An influx of Waymo self-driving cars hit Phoenix roads late last month with its Waymo One Trusted Tester program. GM’s Cruise, another autonomous ride-hailing startup, says that it will launch robotaxi services in Phoenix before the end of this year, according to its CEO, Kyle Vogt. These commercial enterprises will create a significant test for Arizona HB 2813, a law that went into effect last year regulating fully self-driving cars in Arizona including post-accident conduct by the self-driving vehicle system. 

In May of 2021, a Waymo driverless taxi in Chandler went rogue and subsequently took off on its own. Between July 2021 and May 15, 2022, there were 130 self-driving car crashes nationally, according to NHTSA. During the same time period, there were 12 self-driving vehicle crashes in Arizona. These statistics pre-date the new influx of self-driving cars on Phoenix streets, effective August 30, as part of Waymo’s One Trusted Tester program.

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Earlier this month, Cruise sought to feature its robotaxi service on the Today Show. The segment became a public relations nightmare when, with the reporter seated in the back, the robotaxi got stuck in a parking spot and when it tried to back up, its software crashed disabling the robot for 30 minutes until it could get a reboot. 

Marc Lamber is a Martindale Hubbell AV Preeminent-rated trial attorney and public safety advocate. A director at Fennemore Craig, Lamber chairs the Personal Injury Practice Group.

While Arizona has thoughtfully anticipated the expansion of the fully autonomous vehicle market with corresponding legislation, technology setbacks and more self-driving cars on our roads suggest there may be more accidents. 

Arizona HB 2813 defines a self-driving car as a driver for purposes of compliance with Arizona traffic laws. The automatic driving system must satisfy all physical acts required by a human driver. The self-driving car must stop at the scene until the duty to give information and assistance is satisfied if there is an accident resulting in injury, death or property damage. The self-driving car must contact law enforcement to report the accident and provide the owner’s name, address and registration number to the person struck or the occupants of a vehicle involved in an accident. If an accident happens involving a self-driving car on a public road or involves a hospital-treated injury, a fatality, a vehicle tow-away, a pedestrian, or the airbags deploy, then NHTSA requires the motor vehicle manufacturer to submit an incident report within 24 hours.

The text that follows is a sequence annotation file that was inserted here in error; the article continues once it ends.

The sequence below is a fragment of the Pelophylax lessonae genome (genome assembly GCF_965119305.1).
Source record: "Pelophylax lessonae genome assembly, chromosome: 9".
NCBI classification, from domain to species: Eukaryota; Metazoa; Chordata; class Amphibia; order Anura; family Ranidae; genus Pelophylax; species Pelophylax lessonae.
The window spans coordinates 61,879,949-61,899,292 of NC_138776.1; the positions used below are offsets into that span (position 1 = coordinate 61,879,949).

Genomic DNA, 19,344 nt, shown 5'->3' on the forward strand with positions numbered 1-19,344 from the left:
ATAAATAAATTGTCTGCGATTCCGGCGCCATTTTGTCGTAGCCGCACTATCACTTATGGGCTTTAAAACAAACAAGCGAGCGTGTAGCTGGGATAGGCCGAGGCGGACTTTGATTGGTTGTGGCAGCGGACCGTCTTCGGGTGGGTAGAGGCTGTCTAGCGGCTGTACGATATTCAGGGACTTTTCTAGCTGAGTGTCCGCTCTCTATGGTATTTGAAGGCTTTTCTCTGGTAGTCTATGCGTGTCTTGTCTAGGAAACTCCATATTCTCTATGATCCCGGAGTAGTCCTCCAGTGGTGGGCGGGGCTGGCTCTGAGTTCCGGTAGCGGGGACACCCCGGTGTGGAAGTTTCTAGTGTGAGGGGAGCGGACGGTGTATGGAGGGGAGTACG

In Arizona, insurance follows the car. Arizona traffic laws treat the self-driving vehicle system as the “driver” requiring that driver register the vehicle and carry at least $25,000 per person and $50,000 per accident of liability insurance. Passengers in self-driving cars and occupants of other vehicles who may be involved in an accident would be wise to carry and to have the right monetary limit for uninsured and underinsured motorist coverage. Here’s why – if the self-driving vehicle is not at fault and the other driver is uninsured, the other driver/passengers in both vehicles could look to their uninsured motorist coverage for compensation. If the self-driving car is at fault and only carries the minimum levels of liability insurance, a victim may not be fully compensated unless they carry sufficient underinsured motorist coverage to supplement other available coverage. The self-driving car manufacturer would be on the hook for its own negligence, but it will likely be easier to proceed directly against automobile insurance. 


Author: Marc Lamber is a Martindale Hubbell AV Preeminent-rated trial attorney and public safety advocate. A director at Fennemore Craig, Lamber chairs the Personal Injury Practice Group and has been featured in national and local media, including the Arizona Republic, USA Today, ABC News, The Wall Street Journal, Forbes, the ABA Journal and many others.